I’m proud of the way my generation is choosing to raise their kids.
I think parents in my generation are raising their sons and daughters to be responsible, conscientious, open and kind. I don’t think these are masculine or feminine qualities; I think these are characteristics of decent human beings.
We live in a society where parenting is open to ridicule now in once-private places that have become social media spaces. There are so many different parenting styles — not to mention the opinions that come from books and blogs and our friends and our own family. But isn’t everybody just trying their best?
I am not a parent. But I am an aunt and a sister and a friend, and this is what I see from over here.
I don’t think today’s parents are “being urged to feminize their sons” or are “pushing their daughters to become masculinized,” as Bill Taylor writes in his May 29 column of the Xenia Daily Gazette, “Femanizing males: A modern trend.”
I’d put it a different way.
I see parents encouraging their children to be resilient and strong, to show emotion, to respect all people equally.
Mr. Taylor calls it a crusade against masculinity. But maybe we are just changing the rules of what masculinity and femininity are. Of what our sons and daughters can or can not do.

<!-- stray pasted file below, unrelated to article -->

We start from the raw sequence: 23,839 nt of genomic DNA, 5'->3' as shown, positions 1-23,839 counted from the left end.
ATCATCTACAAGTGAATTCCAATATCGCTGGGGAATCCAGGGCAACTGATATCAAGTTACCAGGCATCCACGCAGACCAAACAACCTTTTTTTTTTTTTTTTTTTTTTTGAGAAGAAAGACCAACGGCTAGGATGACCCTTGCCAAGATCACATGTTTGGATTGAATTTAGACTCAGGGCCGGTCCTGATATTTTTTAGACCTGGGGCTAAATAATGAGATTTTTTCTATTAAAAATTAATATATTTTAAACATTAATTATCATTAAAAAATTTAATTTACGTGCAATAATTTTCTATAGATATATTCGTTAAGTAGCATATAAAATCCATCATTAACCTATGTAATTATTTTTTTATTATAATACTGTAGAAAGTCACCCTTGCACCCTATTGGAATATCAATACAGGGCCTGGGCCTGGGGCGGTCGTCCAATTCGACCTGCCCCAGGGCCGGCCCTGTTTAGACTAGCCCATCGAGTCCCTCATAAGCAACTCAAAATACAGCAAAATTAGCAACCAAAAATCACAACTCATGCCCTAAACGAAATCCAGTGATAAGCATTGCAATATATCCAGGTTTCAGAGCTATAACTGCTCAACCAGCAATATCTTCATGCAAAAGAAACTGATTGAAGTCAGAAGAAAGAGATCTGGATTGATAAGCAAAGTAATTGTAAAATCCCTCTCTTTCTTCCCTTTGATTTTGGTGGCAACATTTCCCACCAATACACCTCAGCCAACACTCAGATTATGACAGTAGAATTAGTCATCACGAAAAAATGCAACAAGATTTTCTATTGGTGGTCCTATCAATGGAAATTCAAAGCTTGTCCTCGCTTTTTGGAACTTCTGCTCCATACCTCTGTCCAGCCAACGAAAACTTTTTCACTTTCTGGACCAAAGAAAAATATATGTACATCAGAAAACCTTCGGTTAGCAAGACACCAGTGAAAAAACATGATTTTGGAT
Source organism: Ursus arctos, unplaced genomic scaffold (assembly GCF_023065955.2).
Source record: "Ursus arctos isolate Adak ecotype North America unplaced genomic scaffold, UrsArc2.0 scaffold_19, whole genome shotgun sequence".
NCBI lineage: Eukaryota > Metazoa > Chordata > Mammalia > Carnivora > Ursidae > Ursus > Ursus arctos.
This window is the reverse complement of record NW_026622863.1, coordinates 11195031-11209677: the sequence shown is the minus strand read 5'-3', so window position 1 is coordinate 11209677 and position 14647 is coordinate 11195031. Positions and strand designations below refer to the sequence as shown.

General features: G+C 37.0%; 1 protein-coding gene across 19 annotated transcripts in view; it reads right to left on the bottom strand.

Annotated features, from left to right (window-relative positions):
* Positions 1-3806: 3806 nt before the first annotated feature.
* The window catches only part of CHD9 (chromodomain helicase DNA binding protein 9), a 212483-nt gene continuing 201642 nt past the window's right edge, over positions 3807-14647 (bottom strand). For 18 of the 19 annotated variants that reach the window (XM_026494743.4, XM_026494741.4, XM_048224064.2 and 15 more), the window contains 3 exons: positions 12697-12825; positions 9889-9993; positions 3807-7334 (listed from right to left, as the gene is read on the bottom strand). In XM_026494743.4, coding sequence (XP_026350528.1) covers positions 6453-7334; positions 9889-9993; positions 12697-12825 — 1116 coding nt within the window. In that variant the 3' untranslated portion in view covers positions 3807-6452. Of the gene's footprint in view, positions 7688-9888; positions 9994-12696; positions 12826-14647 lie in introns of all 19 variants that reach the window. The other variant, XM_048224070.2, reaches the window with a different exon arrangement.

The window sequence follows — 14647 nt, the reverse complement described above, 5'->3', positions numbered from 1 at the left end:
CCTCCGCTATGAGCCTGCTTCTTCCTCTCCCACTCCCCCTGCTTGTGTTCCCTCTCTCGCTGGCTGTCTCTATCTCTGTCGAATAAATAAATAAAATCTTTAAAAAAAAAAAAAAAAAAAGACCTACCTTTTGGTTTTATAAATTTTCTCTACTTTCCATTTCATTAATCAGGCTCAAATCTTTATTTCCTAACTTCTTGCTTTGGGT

It’s 2018 and gender stereotypes haven’t died. But that doesn’t mean my niece can’t throw a good tea party and then make a muddy mess in the garden. And that doesn’t mean my nephew doesn’t have a doll baby — and also a collection of dinosaurs.
But his dad before him did, too. So I can’t just give credit to my generation.
As one of eight, I see my siblings each in different careers, raising their kids differently, with different passions and mannerisms and personalities. They have different ways of speaking, and showing joy, and mourning.
So it’s funny that we were all raised by the same two parents (who both share gentleness and kindness, are equally competitive and strong-willed) to each be distinctly different — to be whoever we wanted to be — whether we were their son or daughter.
Mr. Taylor writes of a “feminized school” that is overemphasizing compassion and nurturing, getting rid of adventurism and succumbing to “strict conformity, quiet acceptance.”
I see it differently.
I want my children to be compassionate and nurturing — to care about others. I want them to be responsible — to be contributors to the community. I want them to be passionate — about something, anything. I want them to use their voice — quietly or loudly. And I want them to realize they live in a world larger than themselves.
It goes both ways — for boys and girls. But most importantly, I want them to be unabashed and proud of whatever way they are.
So today, I see the opposite of strict conformity. Even today, what’s so wrong with quiet acceptance? And as for adventures and adventurers — I think they are alive and well.
Contact Anna Bolton at 937-502-4498 or firstname.lastname@example.org.